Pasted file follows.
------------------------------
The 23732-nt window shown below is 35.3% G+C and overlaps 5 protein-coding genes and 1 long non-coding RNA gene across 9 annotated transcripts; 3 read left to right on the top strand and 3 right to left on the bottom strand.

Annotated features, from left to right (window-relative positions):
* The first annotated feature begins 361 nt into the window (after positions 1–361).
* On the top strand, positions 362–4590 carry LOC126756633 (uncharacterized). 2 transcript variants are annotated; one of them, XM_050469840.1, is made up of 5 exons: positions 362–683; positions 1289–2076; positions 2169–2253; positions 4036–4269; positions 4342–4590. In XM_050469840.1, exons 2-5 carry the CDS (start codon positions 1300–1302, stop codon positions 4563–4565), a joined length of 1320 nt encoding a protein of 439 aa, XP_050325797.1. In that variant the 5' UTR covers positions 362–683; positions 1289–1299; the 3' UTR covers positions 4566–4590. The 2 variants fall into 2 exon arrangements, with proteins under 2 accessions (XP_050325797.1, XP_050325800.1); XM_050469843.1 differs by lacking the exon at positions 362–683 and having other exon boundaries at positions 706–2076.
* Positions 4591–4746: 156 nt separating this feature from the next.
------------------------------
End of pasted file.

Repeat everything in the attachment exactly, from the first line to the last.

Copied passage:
The 23732-nt window shown below is 35.3% G+C and overlaps 5 protein-coding genes and 1 long non-coding RNA gene across 9 annotated transcripts; 3 read left to right on the top strand and 3 right to left on the bottom strand.

Annotated features, from left to right (window-relative positions):
* The first annotated feature begins 361 nt into the window (after positions 1–361).
* On the top strand, positions 362–4590 carry LOC126756633 (uncharacterized). 2 transcript variants are annotated; one of them, XM_050469840.1, is made up of 5 exons: positions 362–683; positions 1289–2076; positions 2169–2253; positions 4036–4269; positions 4342–4590. In XM_050469840.1, exons 2-5 carry the CDS (start codon positions 1300–1302, stop codon positions 4563–4565), a joined length of 1320 nt encoding a protein of 439 aa, XP_050325797.1. In that variant the 5' UTR covers positions 362–683; positions 1289–1299; the 3' UTR covers positions 4566–4590. The 2 variants fall into 2 exon arrangements, with proteins under 2 accessions (XP_050325797.1, XP_050325800.1); XM_050469843.1 differs by lacking the exon at positions 362–683 and having other exon boundaries at positions 706–2076.
* Positions 4591–4746: 156 nt separating this feature from the next.